Hurricane Upsilon

Category 4 hurricane (SSHWS)
Teddy-2020.jpeg GREEK20-Upsilon-Farm-2020-WMHB.png
DurationOctober 15 – October 26
Peak intensity140 mph (220 km/h) (1-min)  941 mbar (hPa)

The NHC started monitoring a non-tropical low late on October 14. It slowly organized and gained convection as it meandered southeast of Bermuda. Early on October 15, the NHC issued a special advisory on the system as it became more well-defined, dubbing it Tropical Depression Forty-One as it became nearly stationary. The depression remained stagnant and unorganized for several days due to marginal weather conditions. On October 17 at 12:00 UTC, the system strengthened into Tropical Storm Upsilon, and then gradually intensified the following day as it completed a small counter-clockwise loop. An eye soon became apparent on infrared satellite images, and Upsilon strengthened into a hurricane at 18:00 UTC on October 19. Intensification remained fairly slow due to marginal conditions, but at 18:00 UTC on October 21, an NOAA hurricane hunter aircraft reported that the storm had strengthened to a Category 2 hurricane. Upsilon strengthened to a Category 3 the next day as it approaches Bermuda, and it further reached Category 4 at 21:00 UTC. Upsilon reached its peak intensity of 140 mph (220 km/h) and pressure of 941 mbar three hours later. By 12:00 UTC on October 23, the storm started to weaken with the eye becoming increasingly cloud-filled, and Upsilon was downgraded to a Category 3 hurricane, and down to a Category 2 just few hours later. The eye began to re-emerge later in the day though reconnaissance aircraft found the storm had already weakened to a Category 1 hurricane at 15:00 UTC on October 24 as it moved northeastward toward the north extent of the Gulf Stream and encountered colder sea surface temperatures. By the morning of October 25, its wind field was beginning to grow again as the hurricane began its extratropical transition, and by the next day, at 06:00 UTC, Upsilon transitioned to an extratropical cyclone.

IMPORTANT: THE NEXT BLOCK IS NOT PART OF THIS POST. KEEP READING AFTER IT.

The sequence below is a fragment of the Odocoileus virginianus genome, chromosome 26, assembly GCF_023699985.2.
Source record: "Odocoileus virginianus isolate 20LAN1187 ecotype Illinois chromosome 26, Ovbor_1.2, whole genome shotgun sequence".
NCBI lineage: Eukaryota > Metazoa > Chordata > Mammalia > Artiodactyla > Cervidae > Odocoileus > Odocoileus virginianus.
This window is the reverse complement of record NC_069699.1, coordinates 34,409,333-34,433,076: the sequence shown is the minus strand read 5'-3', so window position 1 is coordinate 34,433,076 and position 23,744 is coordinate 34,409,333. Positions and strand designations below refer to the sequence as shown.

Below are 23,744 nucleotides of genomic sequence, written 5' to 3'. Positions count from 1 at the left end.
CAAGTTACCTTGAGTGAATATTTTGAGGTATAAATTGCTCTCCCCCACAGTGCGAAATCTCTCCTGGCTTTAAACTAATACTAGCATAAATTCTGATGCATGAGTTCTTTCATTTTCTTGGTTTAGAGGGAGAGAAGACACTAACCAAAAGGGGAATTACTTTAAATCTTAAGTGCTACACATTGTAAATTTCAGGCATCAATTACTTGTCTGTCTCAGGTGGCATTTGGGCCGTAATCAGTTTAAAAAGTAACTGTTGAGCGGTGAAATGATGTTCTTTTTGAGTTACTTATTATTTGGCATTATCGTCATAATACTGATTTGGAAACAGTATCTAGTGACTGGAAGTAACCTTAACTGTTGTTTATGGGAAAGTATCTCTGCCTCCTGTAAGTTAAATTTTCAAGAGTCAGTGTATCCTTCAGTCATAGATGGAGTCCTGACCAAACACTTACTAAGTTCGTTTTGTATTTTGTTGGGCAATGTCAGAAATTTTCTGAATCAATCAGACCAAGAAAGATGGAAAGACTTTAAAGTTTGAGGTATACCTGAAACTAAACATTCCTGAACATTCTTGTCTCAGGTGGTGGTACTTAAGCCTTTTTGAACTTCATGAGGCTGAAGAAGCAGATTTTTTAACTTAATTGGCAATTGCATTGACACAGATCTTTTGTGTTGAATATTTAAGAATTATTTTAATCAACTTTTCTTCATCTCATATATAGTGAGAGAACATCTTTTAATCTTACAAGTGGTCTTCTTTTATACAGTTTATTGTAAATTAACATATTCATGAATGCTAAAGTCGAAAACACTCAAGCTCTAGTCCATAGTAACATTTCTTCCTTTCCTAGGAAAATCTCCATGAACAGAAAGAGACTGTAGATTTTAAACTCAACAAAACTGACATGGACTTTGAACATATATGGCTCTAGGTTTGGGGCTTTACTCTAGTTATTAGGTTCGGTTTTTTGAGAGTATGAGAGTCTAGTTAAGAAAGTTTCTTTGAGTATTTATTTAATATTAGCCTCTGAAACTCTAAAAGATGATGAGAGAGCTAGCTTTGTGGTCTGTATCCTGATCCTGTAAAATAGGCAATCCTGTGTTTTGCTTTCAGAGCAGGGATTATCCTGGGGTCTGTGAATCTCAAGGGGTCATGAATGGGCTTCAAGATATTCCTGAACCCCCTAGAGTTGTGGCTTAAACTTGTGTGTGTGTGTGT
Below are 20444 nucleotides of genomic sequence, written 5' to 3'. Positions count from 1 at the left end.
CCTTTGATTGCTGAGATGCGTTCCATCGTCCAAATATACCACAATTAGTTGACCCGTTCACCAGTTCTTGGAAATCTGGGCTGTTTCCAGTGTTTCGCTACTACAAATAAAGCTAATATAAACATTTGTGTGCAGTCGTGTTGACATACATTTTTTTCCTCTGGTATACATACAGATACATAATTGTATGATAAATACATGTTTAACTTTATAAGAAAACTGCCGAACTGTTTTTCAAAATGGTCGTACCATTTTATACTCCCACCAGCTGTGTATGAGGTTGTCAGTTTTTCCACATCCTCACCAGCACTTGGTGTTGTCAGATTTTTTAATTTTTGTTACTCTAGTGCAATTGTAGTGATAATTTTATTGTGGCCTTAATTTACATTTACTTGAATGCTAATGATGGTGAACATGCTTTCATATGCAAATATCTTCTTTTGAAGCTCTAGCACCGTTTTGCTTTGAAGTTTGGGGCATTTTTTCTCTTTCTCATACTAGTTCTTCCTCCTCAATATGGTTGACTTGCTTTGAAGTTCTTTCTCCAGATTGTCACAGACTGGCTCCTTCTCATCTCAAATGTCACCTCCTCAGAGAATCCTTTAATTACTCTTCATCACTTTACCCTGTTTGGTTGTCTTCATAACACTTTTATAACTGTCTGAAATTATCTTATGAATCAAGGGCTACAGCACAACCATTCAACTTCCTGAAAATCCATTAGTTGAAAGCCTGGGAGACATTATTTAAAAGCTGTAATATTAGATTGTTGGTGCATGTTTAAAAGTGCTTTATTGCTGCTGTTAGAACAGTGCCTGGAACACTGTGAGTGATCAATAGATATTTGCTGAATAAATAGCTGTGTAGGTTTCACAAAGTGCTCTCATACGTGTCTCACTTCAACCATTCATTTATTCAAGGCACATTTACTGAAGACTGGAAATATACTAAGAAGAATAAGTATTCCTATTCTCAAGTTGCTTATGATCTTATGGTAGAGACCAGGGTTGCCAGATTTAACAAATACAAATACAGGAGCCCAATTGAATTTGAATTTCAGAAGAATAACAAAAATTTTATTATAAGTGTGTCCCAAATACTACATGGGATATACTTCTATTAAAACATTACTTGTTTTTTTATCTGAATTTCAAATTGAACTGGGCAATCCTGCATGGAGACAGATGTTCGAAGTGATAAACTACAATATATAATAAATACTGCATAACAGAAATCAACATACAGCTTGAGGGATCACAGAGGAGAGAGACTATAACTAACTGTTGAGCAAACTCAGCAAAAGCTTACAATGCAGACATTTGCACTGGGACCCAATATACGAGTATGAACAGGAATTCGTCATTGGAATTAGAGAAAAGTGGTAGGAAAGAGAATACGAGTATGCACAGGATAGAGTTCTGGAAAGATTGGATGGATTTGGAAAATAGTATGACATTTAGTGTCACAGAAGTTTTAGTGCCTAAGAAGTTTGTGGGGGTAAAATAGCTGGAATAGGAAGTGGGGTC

Hurricane Phi

Category 4 hurricane (SSHWS)
Delta 2020-10-06 1255Z.jpg GREEK21-Phi-Farm-2020-WMHB.png
DurationOctober 17 – October 28
Peak intensity140 mph (220 km/h) (1-min)  946 mbar (hPa)